Pruning Landscape Plants

Trees and Woody Shrubs

Proper pruning helps a tree become strong, healthy and attractive.  Consequences of not pruning include development of low limbs; accumulation of dead branches; weak, codominant stems and included bark that can lead to increased risk of breakage.  Its important to know why youre pruning, what youre pruning, and how to prune it before even starting.  Seven objectives of pruning are:

Reduce the risk of failure
Provide clearance
Reduce shade and wind resistance
Maintain health
Influence flower or fruit production
Improve a view
Improve aesthetics

A tree can be properly trained while its young (ages 3-5 years) by performing these five steps:

1. Remove broken, diseased, dying or dead branches
2. Select a leader and remove competing leaders.  The strongest and most vertical stem can be selected.
3. Select the lowest permanent branch.  The lowest branch for street trees would need to be 8 feet over the sidewalk and 14 feet over the street for minimum clearance.  Look for a vigorous branch with a strong attachment.
4. Select scaffold branches and cut back and remove competing branches.  Scaffold branches are the permanent branches of the tree and constitute its framework.
5. Select temporary branches below the lowest permanent branch.  Remove branches below the lowest permanent branch with a diameter of greater than 1/3 the diameter of the trunk at the point of attachment.  Smaller temporary branches along the trunk should be left for a year or two but can be pruned back to one or two buds.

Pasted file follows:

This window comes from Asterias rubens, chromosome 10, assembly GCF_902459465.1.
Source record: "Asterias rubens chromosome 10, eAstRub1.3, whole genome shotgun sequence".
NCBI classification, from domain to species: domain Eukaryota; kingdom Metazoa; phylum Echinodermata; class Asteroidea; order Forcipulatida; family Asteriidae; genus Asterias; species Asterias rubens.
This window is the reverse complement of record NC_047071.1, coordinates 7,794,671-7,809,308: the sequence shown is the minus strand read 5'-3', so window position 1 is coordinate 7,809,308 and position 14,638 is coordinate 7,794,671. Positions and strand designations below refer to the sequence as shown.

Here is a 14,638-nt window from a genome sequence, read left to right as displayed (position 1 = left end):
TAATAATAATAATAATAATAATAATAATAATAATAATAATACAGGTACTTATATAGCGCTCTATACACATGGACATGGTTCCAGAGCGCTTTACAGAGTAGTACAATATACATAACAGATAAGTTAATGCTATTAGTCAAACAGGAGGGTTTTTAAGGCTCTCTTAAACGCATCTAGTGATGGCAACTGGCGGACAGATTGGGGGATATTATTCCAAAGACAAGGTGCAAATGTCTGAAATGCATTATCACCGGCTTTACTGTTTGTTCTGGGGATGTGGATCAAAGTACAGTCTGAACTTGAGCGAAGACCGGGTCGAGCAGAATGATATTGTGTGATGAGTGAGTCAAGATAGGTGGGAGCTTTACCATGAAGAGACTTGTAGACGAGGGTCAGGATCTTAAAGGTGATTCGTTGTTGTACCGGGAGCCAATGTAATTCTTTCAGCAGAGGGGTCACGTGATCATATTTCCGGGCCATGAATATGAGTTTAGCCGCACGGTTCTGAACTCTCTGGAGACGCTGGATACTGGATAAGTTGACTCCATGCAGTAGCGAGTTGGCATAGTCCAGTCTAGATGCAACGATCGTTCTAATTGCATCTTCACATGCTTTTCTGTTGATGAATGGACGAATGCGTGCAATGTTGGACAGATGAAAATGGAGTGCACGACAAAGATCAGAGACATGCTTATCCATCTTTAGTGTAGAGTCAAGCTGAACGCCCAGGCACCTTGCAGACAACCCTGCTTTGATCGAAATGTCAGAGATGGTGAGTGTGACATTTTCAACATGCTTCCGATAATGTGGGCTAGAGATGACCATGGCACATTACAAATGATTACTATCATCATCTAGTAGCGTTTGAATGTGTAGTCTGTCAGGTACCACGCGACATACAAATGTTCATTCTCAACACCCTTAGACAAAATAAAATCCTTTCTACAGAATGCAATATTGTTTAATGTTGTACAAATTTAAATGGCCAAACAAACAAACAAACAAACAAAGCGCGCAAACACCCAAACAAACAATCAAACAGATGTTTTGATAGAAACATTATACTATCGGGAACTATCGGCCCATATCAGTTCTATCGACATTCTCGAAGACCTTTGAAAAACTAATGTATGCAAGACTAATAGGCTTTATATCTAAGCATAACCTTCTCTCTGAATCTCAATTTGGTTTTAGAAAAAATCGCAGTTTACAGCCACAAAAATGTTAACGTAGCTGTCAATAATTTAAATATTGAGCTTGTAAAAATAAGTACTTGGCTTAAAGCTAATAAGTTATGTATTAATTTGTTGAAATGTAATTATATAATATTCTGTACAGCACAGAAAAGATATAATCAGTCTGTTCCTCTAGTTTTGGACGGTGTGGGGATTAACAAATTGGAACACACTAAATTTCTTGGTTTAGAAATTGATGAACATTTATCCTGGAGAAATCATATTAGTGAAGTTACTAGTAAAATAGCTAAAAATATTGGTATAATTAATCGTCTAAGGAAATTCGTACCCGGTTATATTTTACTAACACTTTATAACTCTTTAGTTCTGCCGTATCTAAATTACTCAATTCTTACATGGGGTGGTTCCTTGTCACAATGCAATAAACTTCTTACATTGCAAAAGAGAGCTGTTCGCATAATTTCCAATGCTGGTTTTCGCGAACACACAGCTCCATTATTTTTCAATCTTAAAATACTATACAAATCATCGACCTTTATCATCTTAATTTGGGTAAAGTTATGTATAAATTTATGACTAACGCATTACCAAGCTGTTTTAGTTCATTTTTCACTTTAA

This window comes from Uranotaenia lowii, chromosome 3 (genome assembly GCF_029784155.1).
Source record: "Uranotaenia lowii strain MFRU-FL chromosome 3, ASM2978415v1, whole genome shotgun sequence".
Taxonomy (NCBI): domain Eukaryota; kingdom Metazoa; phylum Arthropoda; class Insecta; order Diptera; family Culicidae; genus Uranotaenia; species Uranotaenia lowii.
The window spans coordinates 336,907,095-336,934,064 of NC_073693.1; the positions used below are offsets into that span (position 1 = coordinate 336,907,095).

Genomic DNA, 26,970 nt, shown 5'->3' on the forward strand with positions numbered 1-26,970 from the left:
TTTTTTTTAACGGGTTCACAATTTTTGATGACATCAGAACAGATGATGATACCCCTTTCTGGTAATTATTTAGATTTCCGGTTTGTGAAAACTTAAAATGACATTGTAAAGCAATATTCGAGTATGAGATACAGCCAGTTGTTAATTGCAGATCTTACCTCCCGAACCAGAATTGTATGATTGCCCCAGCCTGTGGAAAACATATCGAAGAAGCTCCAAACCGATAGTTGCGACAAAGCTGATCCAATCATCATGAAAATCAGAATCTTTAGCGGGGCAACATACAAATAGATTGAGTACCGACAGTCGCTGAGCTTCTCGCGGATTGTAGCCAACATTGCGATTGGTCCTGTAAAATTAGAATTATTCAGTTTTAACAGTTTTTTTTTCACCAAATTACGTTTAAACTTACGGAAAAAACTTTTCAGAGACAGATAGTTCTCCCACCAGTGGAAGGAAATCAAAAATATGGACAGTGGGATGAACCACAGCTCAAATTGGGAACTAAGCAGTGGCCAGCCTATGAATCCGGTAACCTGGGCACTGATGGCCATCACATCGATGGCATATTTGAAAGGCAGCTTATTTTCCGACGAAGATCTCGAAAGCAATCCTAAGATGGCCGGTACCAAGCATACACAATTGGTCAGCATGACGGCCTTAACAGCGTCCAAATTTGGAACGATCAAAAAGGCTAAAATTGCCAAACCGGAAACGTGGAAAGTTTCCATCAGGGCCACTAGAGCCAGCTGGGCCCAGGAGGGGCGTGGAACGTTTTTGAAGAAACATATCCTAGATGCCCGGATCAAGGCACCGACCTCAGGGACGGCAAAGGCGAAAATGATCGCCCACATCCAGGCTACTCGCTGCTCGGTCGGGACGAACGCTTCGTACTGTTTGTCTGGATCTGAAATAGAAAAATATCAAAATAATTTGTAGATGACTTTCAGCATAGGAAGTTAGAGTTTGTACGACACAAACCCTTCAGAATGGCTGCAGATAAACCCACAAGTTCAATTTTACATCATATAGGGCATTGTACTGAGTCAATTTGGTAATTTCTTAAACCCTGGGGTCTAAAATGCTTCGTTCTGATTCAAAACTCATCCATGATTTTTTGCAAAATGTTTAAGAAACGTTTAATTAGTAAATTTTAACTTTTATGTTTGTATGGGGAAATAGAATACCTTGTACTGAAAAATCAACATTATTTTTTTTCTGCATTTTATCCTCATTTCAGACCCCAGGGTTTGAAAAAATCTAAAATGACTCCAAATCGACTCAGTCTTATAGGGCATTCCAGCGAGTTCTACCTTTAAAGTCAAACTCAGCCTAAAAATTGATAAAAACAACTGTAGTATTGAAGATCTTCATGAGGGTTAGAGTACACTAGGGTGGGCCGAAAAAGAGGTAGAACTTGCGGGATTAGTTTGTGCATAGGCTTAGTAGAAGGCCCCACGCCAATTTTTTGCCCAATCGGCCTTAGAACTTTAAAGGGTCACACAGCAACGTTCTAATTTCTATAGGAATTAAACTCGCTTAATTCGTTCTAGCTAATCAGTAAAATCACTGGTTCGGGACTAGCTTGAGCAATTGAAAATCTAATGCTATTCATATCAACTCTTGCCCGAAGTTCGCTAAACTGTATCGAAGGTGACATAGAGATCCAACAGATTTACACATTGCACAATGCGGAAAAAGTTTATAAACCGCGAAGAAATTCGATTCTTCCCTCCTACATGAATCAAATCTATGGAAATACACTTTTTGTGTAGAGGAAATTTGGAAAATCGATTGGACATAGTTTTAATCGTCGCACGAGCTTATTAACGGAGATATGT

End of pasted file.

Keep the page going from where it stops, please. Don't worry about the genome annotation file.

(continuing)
Pruning Mature Trees:

Trees that have been properly trained when young require minimal pruning as they mature:

Remove dying, diseased or injured wood.
Remove crossing or crowded branches.
Reduction cuts can reduce the height of a tree in a healthful, appropriate way, and they can also reduce the weight off the end of a heavy branch to help prevent it from breaking.

NEVER top trees.  Make thinning cuts rather than topping cuts.  Topping is the indiscriminate removal of branches with no thought or reason behind it other than to cut off the branch.  Topping allows all the buds below the cut to break so water sprouts develop which creates poorly attached branches that need to be pruned every year to avoid having them break off the tree.  Topping leaves open wounds for insects and diseases to enter, and it ruins the natural shape of the tree.  Use thinning cuts that remove a branch back to another branch that is at least 30-50% as large as the branch being removed.

Generally no more than 25-30% of a trees foliage should be removed in one growing season, and often this is more than needs to be removed.  Its especially important to leave small branches along the entire length of a larger branch.  Removing all the small branches can lead to “lions tailing”, which is structurally unsound.

Its very helpful to observe a plants growth pattern over the growing season. Learning to recognize “growth buds” will help identify where to make cuts.  In general, removing a terminal bud (at the tip of a branch or shoot) forces the branch to develop in the direction of other growth buds. Consult a reference book on garden pruning (Sunsets Western Garden Book is an excellent source) for more information about how and when to prune plants in your garden.